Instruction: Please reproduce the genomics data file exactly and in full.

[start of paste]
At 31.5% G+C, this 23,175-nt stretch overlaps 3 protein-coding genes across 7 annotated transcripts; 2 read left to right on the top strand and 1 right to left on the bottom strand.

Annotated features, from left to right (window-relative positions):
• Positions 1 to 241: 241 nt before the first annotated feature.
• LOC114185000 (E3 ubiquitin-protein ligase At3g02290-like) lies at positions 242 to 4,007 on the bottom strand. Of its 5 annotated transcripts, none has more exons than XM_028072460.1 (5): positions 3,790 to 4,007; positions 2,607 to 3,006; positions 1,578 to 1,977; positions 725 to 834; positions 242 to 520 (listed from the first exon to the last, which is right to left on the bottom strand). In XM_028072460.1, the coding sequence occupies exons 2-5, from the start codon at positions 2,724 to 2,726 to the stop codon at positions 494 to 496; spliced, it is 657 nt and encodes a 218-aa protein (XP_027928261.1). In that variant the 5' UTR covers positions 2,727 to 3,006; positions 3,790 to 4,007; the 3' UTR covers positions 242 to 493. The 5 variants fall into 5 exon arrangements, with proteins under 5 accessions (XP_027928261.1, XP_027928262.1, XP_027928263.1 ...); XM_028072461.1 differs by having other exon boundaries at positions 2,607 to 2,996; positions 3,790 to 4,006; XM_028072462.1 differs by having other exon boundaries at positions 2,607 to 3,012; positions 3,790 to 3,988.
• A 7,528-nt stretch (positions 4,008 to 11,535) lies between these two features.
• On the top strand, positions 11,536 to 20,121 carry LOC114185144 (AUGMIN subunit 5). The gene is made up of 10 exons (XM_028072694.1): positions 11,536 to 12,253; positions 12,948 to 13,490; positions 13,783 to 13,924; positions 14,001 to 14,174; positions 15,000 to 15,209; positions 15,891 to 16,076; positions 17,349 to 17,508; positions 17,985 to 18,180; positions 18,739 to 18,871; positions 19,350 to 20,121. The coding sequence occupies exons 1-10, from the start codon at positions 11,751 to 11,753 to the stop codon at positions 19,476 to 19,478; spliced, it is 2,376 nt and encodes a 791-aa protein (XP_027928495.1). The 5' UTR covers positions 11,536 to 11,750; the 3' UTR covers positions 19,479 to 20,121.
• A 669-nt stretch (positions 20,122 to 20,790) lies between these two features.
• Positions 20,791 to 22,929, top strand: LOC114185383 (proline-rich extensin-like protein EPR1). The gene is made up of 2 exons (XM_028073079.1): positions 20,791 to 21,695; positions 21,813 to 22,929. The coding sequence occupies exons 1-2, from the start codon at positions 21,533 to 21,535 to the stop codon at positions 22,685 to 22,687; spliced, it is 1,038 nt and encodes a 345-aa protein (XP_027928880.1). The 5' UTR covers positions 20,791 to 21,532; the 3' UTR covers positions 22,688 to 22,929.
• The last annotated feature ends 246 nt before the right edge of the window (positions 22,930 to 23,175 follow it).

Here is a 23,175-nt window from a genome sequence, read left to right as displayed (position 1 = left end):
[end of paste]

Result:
At 31.5% G+C, this 23,175-nt stretch overlaps 3 protein-coding genes across 7 annotated transcripts; 2 read left to right on the top strand and 1 right to left on the bottom strand.

Annotated features, from left to right (window-relative positions):
• Positions 1 to 241: 241 nt before the first annotated feature.
• LOC114185000 (E3 ubiquitin-protein ligase At3g02290-like) lies at positions 242 to 4,007 on the bottom strand. Of its 5 annotated transcripts, none has more exons than XM_028072460.1 (5): positions 3,790 to 4,007; positions 2,607 to 3,006; positions 1,578 to 1,977; positions 725 to 834; positions 242 to 520 (listed from the first exon to the last, which is right to left on the bottom strand). In XM_028072460.1, the coding sequence occupies exons 2-5, from the start codon at positions 2,724 to 2,726 to the stop codon at positions 494 to 496; spliced, it is 657 nt and encodes a 218-aa protein (XP_027928261.1). In that variant the 5' UTR covers positions 2,727 to 3,006; positions 3,790 to 4,007; the 3' UTR covers positions 242 to 493. The 5 variants fall into 5 exon arrangements, with proteins under 5 accessions (XP_027928261.1, XP_027928262.1, XP_027928263.1 ...); XM_028072461.1 differs by having other exon boundaries at positions 2,607 to 2,996; positions 3,790 to 4,006; XM_028072462.1 differs by having other exon boundaries at positions 2,607 to 3,012; positions 3,790 to 3,988.
• A 7,528-nt stretch (positions 4,008 to 11,535) lies between these two features.
• On the top strand, positions 11,536 to 20,121 carry LOC114185144 (AUGMIN subunit 5). The gene is made up of 10 exons (XM_028072694.1): positions 11,536 to 12,253; positions 12,948 to 13,490; positions 13,783 to 13,924; positions 14,001 to 14,174; positions 15,000 to 15,209; positions 15,891 to 16,076; positions 17,349 to 17,508; positions 17,985 to 18,180; positions 18,739 to 18,871; positions 19,350 to 20,121. The coding sequence occupies exons 1-10, from the start codon at positions 11,751 to 11,753 to the stop codon at positions 19,476 to 19,478; spliced, it is 2,376 nt and encodes a 791-aa protein (XP_027928495.1). The 5' UTR covers positions 11,536 to 11,750; the 3' UTR covers positions 19,479 to 20,121.
• A 669-nt stretch (positions 20,122 to 20,790) lies between these two features.
• Positions 20,791 to 22,929, top strand: LOC114185383 (proline-rich extensin-like protein EPR1). The gene is made up of 2 exons (XM_028073079.1): positions 20,791 to 21,695; positions 21,813 to 22,929. The coding sequence occupies exons 1-2, from the start codon at positions 21,533 to 21,535 to the stop codon at positions 22,685 to 22,687; spliced, it is 1,038 nt and encodes a 345-aa protein (XP_027928880.1). The 5' UTR covers positions 20,791 to 21,532; the 3' UTR covers positions 22,688 to 22,929.
• The last annotated feature ends 246 nt before the right edge of the window (positions 22,930 to 23,175 follow it).

Here is a 23,175-nt window from a genome sequence, read left to right as displayed (position 1 = left end):